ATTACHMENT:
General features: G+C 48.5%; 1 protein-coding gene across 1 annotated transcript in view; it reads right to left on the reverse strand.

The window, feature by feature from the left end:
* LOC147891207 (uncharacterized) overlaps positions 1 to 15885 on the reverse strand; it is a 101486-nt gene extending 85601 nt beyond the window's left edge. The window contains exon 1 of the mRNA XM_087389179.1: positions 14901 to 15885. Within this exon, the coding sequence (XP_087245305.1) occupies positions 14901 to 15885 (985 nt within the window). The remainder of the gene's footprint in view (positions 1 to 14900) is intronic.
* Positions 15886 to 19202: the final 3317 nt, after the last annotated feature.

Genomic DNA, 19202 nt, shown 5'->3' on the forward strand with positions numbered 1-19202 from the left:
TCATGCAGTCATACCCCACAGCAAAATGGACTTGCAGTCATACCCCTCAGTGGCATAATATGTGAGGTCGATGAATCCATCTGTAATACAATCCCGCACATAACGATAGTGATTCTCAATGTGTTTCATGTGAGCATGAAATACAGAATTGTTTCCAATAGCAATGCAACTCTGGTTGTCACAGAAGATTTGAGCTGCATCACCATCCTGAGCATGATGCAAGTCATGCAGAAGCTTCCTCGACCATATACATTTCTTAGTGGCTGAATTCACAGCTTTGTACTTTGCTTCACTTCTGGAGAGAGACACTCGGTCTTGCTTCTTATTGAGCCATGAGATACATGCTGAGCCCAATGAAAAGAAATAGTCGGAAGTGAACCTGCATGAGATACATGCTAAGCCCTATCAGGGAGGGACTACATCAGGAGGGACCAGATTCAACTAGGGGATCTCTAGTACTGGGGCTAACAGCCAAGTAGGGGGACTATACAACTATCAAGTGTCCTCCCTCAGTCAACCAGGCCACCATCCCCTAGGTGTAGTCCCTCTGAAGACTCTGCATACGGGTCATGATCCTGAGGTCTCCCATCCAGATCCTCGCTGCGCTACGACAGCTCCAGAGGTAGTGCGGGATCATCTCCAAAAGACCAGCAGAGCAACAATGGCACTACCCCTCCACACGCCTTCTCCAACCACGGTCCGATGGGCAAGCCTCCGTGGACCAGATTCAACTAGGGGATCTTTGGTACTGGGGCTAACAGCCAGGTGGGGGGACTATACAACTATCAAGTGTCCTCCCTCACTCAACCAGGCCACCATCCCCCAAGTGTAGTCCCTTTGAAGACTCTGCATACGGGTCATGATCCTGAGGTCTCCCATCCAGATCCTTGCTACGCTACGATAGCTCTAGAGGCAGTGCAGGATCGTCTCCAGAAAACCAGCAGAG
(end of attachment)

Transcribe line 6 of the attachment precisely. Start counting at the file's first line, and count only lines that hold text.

TCATGCAGTCATACCCCACAGCAAAATGGACTTGCAGTCATACCCCTCAGTGGCATAATATGTGAGGTCGATGAATCCATCTGTAATACAATCCCGCACATAACGATAGTGATTCTCAATGTGTTTCATGTGAGCATGAAATACAGAATTGTTTCCAATAGCAATGCAACTCTGGTTGTCACAGAAGATTTGAGCTGCATCACCATCCTGAGCATGATGCAAGTCATGCAGAAGCTTCCTCGACCATATACATTTCTTAGTGGCTGAATTCACAGCTTTGTACTTTGCTTCACTTCTGGAGAGAGACACTCGGTCTTGCTTCTTATTGAGCCATGAGATACATGCTGAGCCCAATGAAAAGAAATAGTCGGAAGTGAACCTGCATGAGATACATGCTAAGCCCTATCAGGGAGGGACTACATCAGGAGGGACCAGATTCAACTAGGGGATCTCTAGTACTGGGGCTAACAGCCAAGTAGGGGGACTATACAACTATCAAGTGTCCTCCCTCAGTCAACCAGGCCACCATCCCCTAGGTGTAGTCCCTCTGAAGACTCTGCATACGGGTCATGATCCTGAGGTCTCCCATCCAGATCCTCGCTGCGCTACGACAGCTCCAGAGGTAGTGCGGGATCATCTCCAAAAGACCAGCAGAGCAACAATGGCACTACCCCTCCACACGCCTTCTCCAACCACGGTCCGATGGGCAAGCCTCCGTGGACCAGATTCAACTAGGGGATCTTTGGTACTGGGGCTAACAGCCAGGTGGGGGGACTATACAACTATCAAGTGTCCTCCCTCACTCAACCAGGCCACCATCCCCCAAGTGTAGTCCCTTTGAAGACTCTGCATACGGGTCATGATCCTGAGGTCTCCCATCCAGATCCTTGCTACGCTACGATAGCTCTAGAGGCAGTGCAGGATCGTCTCCAGAAAACCAGCAGAG